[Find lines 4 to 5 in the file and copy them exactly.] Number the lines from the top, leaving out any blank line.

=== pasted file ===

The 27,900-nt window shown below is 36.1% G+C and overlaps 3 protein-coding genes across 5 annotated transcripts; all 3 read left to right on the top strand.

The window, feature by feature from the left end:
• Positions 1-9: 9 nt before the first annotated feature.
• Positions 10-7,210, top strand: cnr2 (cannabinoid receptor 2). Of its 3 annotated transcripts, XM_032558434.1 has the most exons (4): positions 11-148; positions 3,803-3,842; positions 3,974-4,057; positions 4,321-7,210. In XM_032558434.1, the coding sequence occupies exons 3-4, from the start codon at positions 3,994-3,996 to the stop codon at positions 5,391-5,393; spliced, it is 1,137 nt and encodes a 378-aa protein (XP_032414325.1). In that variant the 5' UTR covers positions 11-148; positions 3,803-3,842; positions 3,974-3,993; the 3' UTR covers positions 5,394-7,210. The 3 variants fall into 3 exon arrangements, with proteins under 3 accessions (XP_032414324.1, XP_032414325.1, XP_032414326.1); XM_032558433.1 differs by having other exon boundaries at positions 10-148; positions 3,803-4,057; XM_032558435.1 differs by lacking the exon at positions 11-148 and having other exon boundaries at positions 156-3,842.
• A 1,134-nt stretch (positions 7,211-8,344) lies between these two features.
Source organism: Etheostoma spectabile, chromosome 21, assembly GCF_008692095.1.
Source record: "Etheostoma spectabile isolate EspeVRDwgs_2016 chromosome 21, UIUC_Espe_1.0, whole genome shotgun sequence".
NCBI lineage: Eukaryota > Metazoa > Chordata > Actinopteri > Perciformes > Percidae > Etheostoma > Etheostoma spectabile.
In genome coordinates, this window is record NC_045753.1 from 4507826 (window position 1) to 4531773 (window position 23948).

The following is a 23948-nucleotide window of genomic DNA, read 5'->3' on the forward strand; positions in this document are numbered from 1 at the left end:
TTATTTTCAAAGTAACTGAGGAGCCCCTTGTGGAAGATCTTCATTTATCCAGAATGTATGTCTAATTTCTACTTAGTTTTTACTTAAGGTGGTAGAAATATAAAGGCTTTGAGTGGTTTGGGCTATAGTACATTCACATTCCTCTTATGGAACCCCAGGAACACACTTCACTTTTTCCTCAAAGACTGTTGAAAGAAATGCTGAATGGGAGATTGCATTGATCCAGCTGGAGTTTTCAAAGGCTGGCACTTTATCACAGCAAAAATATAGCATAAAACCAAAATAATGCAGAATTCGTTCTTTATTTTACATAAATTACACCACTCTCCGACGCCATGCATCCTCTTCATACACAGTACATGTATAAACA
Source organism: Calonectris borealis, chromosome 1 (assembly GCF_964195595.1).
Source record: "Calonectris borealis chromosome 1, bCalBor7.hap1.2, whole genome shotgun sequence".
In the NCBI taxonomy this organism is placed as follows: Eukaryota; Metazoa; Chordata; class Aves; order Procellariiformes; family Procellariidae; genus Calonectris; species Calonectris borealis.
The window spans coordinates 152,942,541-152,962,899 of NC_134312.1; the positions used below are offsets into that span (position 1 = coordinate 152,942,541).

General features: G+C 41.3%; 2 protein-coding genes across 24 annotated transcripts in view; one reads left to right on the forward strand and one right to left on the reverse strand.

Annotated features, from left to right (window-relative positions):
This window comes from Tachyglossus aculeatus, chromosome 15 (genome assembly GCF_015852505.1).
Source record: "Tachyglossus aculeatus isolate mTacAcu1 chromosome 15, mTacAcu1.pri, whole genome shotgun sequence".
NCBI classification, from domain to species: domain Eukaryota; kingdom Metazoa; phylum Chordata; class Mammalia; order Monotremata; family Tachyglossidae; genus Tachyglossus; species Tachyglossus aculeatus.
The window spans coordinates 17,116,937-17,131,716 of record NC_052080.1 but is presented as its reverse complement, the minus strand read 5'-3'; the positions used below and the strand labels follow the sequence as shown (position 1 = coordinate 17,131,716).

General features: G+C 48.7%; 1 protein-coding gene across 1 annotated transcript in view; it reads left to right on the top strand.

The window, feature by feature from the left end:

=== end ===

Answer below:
• Positions 10-7,210, top strand: cnr2 (cannabinoid receptor 2). Of its 3 annotated transcripts, XM_032558434.1 has the most exons (4): positions 11-148; positions 3,803-3,842; positions 3,974-4,057; positions 4,321-7,210. In XM_032558434.1, the coding sequence occupies exons 3-4, from the start codon at positions 3,994-3,996 to the stop codon at positions 5,391-5,393; spliced, it is 1,137 nt and encodes a 378-aa protein (XP_032414325.1). In that variant the 5' UTR covers positions 11-148; positions 3,803-3,842; positions 3,974-3,993; the 3' UTR covers positions 5,394-7,210. The 3 variants fall into 3 exon arrangements, with proteins under 3 accessions (XP_032414324.1, XP_032414325.1, XP_032414326.1); XM_032558433.1 differs by having other exon boundaries at positions 10-148; positions 3,803-4,057; XM_032558435.1 differs by lacking the exon at positions 11-148 and having other exon boundaries at positions 156-3,842.
• A 1,134-nt stretch (positions 7,211-8,344) lies between these two features.